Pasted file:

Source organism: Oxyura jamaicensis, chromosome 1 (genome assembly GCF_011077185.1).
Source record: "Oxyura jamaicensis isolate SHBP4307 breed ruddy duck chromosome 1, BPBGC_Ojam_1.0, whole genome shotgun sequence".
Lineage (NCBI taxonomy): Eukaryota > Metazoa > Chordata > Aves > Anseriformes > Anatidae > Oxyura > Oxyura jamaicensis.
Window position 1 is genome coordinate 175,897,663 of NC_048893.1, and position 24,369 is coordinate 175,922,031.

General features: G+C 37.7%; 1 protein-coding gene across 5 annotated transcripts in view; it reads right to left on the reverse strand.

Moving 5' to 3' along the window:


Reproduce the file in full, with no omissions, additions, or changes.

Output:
Source organism: Oxyura jamaicensis, chromosome 1 (genome assembly GCF_011077185.1).
Source record: "Oxyura jamaicensis isolate SHBP4307 breed ruddy duck chromosome 1, BPBGC_Ojam_1.0, whole genome shotgun sequence".
Lineage (NCBI taxonomy): Eukaryota > Metazoa > Chordata > Aves > Anseriformes > Anatidae > Oxyura > Oxyura jamaicensis.
Window position 1 is genome coordinate 175,897,663 of NC_048893.1, and position 24,369 is coordinate 175,922,031.

General features: G+C 37.7%; 1 protein-coding gene across 5 annotated transcripts in view; it reads right to left on the reverse strand.

Moving 5' to 3' along the window: